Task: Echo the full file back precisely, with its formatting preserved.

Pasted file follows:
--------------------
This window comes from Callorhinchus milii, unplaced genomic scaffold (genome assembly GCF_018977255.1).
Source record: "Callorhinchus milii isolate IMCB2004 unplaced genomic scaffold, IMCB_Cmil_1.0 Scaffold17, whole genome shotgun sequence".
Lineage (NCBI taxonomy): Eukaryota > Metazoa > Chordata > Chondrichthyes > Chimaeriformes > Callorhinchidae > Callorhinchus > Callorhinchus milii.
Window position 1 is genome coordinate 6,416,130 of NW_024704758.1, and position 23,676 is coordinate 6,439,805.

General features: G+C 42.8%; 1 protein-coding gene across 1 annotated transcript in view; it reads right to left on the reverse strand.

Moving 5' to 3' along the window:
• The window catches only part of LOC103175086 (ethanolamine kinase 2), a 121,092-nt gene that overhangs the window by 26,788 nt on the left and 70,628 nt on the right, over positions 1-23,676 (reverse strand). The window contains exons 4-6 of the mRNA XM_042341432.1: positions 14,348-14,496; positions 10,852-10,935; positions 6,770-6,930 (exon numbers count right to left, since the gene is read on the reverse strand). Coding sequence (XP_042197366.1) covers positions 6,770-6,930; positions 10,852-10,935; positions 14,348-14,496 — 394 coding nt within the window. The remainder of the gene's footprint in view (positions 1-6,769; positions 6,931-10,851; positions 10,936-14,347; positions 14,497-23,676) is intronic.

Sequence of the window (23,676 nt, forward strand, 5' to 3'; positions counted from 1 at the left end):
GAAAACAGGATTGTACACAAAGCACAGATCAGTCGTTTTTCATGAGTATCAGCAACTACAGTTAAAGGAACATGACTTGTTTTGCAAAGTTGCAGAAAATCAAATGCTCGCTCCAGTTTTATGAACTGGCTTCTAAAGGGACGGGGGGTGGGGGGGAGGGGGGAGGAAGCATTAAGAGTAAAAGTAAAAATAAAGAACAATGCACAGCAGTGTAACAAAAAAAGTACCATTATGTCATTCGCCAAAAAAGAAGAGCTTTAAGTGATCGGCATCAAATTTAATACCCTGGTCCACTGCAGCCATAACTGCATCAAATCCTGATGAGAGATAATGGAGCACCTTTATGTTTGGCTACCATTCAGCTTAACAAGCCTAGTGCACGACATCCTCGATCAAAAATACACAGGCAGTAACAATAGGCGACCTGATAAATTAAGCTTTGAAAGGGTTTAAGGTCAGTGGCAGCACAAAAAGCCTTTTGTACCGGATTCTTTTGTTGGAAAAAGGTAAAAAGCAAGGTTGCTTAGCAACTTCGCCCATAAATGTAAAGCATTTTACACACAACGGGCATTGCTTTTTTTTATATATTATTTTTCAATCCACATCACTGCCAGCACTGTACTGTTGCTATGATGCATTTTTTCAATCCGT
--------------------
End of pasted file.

This window comes from Callorhinchus milii, unplaced genomic scaffold (genome assembly GCF_018977255.1).
Source record: "Callorhinchus milii isolate IMCB2004 unplaced genomic scaffold, IMCB_Cmil_1.0 Scaffold17, whole genome shotgun sequence".
Lineage (NCBI taxonomy): Eukaryota > Metazoa > Chordata > Chondrichthyes > Chimaeriformes > Callorhinchidae > Callorhinchus > Callorhinchus milii.
Window position 1 is genome coordinate 6,416,130 of NW_024704758.1, and position 23,676 is coordinate 6,439,805.

General features: G+C 42.8%; 1 protein-coding gene across 1 annotated transcript in view; it reads right to left on the reverse strand.

Moving 5' to 3' along the window:
• The window catches only part of LOC103175086 (ethanolamine kinase 2), a 121,092-nt gene that overhangs the window by 26,788 nt on the left and 70,628 nt on the right, over positions 1-23,676 (reverse strand). The window contains exons 4-6 of the mRNA XM_042341432.1: positions 14,348-14,496; positions 10,852-10,935; positions 6,770-6,930 (exon numbers count right to left, since the gene is read on the reverse strand). Coding sequence (XP_042197366.1) covers positions 6,770-6,930; positions 10,852-10,935; positions 14,348-14,496 — 394 coding nt within the window. The remainder of the gene's footprint in view (positions 1-6,769; positions 6,931-10,851; positions 10,936-14,347; positions 14,497-23,676) is intronic.

Sequence of the window (23,676 nt, forward strand, 5' to 3'; positions counted from 1 at the left end):
GAAAACAGGATTGTACACAAAGCACAGATCAGTCGTTTTTCATGAGTATCAGCAACTACAGTTAAAGGAACATGACTTGTTTTGCAAAGTTGCAGAAAATCAAATGCTCGCTCCAGTTTTATGAACTGGCTTCTAAAGGGACGGGGGGTGGGGGGGAGGGGGGAGGAAGCATTAAGAGTAAAAGTAAAAATAAAGAACAATGCACAGCAGTGTAACAAAAAAAGTACCATTATGTCATTCGCCAAAAAAGAAGAGCTTTAAGTGATCGGCATCAAATTTAATACCCTGGTCCACTGCAGCCATAACTGCATCAAATCCTGATGAGAGATAATGGAGCACCTTTATGTTTGGCTACCATTCAGCTTAACAAGCCTAGTGCACGACATCCTCGATCAAAAATACACAGGCAGTAACAATAGGCGACCTGATAAATTAAGCTTTGAAAGGGTTTAAGGTCAGTGGCAGCACAAAAAGCCTTTTGTACCGGATTCTTTTGTTGGAAAAAGGTAAAAAGCAAGGTTGCTTAGCAACTTCGCCCATAAATGTAAAGCATTTTACACACAACGGGCATTGCTTTTTTTTATATATTATTTTTCAATCCACATCACTGCCAGCACTGTACTGTTGCTATGATGCATTTTTTCAATCCGT